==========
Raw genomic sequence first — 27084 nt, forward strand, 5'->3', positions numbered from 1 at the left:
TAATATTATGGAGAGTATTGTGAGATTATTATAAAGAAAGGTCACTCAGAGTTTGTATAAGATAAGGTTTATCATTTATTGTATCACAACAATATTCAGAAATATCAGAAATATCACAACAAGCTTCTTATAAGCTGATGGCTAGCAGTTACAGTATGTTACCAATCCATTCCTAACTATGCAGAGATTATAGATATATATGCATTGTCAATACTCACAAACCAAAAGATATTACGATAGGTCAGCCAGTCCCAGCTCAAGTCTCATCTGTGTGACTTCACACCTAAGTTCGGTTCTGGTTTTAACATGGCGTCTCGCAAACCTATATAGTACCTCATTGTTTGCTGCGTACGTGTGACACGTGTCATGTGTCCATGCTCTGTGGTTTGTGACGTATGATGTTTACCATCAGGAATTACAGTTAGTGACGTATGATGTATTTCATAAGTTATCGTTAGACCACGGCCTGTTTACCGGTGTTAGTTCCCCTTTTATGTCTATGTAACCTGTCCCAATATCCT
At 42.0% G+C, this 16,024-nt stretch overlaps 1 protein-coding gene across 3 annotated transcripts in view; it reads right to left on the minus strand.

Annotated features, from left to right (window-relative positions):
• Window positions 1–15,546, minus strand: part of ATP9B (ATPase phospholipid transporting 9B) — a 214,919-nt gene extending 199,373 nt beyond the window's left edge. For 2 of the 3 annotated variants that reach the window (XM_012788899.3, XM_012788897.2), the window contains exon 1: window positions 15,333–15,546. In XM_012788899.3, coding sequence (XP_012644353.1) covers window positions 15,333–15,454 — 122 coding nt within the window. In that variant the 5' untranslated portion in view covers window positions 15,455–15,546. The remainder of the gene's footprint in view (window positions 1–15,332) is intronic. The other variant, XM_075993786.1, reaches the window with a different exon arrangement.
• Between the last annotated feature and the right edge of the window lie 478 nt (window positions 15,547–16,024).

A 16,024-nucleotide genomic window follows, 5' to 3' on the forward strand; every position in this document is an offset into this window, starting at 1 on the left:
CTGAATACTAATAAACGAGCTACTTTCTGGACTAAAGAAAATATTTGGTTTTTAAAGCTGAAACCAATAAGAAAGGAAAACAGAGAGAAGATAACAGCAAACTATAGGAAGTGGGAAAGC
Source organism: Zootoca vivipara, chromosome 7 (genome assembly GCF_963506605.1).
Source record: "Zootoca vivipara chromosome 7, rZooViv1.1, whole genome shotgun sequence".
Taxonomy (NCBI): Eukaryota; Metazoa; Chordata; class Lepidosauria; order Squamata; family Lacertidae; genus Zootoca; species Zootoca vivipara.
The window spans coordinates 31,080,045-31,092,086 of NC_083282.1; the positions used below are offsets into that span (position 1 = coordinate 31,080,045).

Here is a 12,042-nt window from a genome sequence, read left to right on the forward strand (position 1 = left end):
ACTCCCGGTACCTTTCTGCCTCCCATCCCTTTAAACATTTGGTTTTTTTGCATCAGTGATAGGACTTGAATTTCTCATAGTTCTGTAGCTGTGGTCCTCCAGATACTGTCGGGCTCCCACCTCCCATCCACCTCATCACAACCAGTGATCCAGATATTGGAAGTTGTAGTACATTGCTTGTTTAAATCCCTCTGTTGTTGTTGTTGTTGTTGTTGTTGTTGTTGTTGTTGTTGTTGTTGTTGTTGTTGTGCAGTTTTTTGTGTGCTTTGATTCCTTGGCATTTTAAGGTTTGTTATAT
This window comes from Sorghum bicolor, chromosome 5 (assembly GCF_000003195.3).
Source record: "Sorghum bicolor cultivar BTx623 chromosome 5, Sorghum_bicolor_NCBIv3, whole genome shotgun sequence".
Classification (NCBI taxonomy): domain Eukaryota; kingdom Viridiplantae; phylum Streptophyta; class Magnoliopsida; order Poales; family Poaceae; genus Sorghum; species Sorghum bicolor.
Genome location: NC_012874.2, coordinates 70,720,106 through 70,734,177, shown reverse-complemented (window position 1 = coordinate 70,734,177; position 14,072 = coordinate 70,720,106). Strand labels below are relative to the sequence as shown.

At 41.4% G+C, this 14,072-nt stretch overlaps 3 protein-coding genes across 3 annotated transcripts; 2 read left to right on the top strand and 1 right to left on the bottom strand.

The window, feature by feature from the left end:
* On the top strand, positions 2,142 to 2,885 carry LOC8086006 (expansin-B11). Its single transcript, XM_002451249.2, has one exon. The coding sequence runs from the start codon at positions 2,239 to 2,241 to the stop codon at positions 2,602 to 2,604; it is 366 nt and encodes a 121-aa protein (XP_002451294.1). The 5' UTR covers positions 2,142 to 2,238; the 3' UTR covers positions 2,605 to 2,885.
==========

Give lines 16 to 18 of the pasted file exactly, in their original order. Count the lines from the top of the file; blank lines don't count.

Source record: "Sorghum bicolor cultivar BTx623 chromosome 5, Sorghum_bicolor_NCBIv3, whole genome shotgun sequence".
Classification (NCBI taxonomy): domain Eukaryota; kingdom Viridiplantae; phylum Streptophyta; class Magnoliopsida; order Poales; family Poaceae; genus Sorghum; species Sorghum bicolor.
Genome location: NC_012874.2, coordinates 70,720,106 through 70,734,177, shown reverse-complemented (window position 1 = coordinate 70,734,177; position 14,072 = coordinate 70,720,106). Strand labels below are relative to the sequence as shown.